A puddle holds 150 g of water. If 0.5 g of water evaporates from the surface what is the approximate temperature change of the remaining water?

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justaguide's profile pic

justaguide | College Teacher | (Level 2) Distinguished Educator

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The puddle has 150 g of water. 0.5 g of the water evaporates. The heat of vaporization of water is 2260 kJ/kg or 2.260 kJ/g or 2260 J/g. That is equivalent to saying that each gram of water needs 2260 J of energy to convert from a liquid to a gaseous state.

When 0.5 g of water evaporates it consumes 1130 J of energy.

The specific heat of water is 4.186 J/g. A 1 degree drop of temperature in 1 gram of water requires a reduction of 4.186 J of energy.

Now when 0.5 g of water evaporates, we are left with 149.5 g of water. And the reduction in energy is by 1130 J.

This means a reduction in temperature of 1130/ (149.5*4.186) degree or 1.805 degree Celsius.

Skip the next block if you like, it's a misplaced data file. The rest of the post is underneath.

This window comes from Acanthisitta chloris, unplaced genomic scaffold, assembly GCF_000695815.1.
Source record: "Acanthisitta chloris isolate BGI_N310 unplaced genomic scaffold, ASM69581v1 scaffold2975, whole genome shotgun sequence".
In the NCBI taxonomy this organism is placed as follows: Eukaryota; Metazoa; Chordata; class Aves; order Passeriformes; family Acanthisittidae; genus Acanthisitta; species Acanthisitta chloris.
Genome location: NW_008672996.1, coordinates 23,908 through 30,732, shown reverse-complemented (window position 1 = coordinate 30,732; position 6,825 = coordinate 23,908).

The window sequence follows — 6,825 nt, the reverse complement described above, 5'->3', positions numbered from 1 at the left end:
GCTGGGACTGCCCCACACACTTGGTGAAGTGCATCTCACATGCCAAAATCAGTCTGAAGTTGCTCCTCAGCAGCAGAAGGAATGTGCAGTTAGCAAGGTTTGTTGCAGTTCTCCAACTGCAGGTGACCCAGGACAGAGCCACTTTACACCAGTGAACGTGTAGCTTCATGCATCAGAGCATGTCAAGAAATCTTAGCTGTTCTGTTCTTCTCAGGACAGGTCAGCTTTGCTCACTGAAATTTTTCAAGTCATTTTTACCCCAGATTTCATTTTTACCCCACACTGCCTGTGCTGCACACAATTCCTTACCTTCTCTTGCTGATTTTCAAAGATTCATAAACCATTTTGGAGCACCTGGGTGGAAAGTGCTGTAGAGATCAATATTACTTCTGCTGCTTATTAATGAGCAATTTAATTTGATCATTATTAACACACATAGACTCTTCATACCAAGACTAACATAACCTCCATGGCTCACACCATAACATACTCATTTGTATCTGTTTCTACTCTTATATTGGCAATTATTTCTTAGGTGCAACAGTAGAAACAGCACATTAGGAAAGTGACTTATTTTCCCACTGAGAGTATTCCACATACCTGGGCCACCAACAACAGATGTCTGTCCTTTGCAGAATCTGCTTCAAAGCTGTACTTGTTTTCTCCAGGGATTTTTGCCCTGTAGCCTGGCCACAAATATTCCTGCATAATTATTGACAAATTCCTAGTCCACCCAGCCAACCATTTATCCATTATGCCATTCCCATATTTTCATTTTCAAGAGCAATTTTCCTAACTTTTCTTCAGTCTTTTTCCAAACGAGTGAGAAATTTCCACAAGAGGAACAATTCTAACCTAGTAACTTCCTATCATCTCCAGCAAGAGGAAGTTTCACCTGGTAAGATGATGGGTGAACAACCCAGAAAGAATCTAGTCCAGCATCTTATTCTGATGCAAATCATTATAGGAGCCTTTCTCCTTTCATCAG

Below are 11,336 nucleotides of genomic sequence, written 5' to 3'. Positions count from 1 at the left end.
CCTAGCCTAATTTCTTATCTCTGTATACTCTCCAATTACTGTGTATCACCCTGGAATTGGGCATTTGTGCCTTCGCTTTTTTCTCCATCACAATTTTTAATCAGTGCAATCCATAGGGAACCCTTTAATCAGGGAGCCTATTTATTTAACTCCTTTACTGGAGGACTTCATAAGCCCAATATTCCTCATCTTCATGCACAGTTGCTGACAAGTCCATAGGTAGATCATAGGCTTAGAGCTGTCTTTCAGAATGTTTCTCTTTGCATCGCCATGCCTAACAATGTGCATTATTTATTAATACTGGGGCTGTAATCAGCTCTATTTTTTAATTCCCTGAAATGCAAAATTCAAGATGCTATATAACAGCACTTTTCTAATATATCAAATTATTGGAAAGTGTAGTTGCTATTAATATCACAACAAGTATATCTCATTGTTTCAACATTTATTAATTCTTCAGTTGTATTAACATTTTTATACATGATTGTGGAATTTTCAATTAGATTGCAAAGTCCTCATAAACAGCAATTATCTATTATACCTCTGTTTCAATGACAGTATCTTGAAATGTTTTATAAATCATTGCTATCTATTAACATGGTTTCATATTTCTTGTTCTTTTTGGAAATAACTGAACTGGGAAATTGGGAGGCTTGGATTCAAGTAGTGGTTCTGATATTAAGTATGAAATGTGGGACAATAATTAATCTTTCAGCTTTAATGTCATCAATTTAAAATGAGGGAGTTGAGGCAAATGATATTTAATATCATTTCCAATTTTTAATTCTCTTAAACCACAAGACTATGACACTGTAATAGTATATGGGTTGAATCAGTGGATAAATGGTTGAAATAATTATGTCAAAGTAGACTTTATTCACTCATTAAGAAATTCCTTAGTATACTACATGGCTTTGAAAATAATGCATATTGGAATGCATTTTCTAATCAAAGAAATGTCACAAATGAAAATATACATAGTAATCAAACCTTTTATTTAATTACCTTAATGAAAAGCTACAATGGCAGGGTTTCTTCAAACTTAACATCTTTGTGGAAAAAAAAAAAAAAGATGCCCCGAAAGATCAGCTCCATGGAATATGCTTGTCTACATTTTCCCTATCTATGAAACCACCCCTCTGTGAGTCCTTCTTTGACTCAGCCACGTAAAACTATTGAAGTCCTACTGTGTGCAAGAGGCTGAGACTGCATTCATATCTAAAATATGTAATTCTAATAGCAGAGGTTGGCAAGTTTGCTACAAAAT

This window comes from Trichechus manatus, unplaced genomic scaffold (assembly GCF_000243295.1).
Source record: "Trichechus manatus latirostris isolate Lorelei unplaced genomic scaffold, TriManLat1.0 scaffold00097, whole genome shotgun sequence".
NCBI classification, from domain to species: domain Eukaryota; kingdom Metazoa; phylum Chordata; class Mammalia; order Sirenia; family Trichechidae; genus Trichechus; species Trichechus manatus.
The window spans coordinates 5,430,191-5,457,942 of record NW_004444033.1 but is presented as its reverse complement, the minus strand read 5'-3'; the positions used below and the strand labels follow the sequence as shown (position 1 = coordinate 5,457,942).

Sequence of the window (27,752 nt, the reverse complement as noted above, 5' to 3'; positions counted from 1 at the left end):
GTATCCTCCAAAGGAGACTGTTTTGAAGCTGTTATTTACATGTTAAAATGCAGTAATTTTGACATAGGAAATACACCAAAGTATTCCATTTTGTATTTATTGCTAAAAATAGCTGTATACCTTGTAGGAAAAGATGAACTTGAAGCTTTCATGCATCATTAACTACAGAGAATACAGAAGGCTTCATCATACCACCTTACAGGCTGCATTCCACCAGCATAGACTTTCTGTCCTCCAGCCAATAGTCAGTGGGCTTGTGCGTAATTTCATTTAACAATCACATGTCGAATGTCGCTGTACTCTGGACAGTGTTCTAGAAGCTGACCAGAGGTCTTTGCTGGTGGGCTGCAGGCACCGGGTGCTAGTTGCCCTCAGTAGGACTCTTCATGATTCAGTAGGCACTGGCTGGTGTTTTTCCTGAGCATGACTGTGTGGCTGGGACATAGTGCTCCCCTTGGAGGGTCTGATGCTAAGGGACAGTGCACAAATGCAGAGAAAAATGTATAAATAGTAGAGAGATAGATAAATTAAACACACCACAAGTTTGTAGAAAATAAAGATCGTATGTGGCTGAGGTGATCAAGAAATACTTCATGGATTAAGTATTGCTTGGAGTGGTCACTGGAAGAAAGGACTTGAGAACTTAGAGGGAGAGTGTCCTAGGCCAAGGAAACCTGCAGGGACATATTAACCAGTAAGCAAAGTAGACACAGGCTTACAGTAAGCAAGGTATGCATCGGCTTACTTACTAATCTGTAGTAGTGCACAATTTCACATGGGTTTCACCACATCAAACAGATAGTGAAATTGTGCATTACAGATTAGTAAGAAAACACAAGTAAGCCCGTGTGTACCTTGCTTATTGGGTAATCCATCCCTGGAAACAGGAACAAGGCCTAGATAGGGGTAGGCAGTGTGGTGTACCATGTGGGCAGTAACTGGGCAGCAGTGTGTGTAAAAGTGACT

The required drop in the temperature of the water left after 0.5 g has evaporated is 1.805 degree Celsius.

neela's profile pic

neela | High School Teacher | (Level 3) Valedictorian

Posted on

We assume that the latent heat of vaporisation for water is L (2260j/g).

So for the evaporation of 0.5 g of water, the loss of heat energy from the water is 0.5 *L = 2260*0.5 = 1130 J = 1130/4.2 calories = 269.05 calories.

The remaining water after evaporation of 0.5 gram of water = (150-0.5) g = 149.5.

Therefore the reduction in temperature of the remaining water after evaporation of 0.5 gram of water = Heat loss in calories/mass of remaining water = 269.05/149.5 = 1.7996 Celsius = 1.8  degree C approximately.

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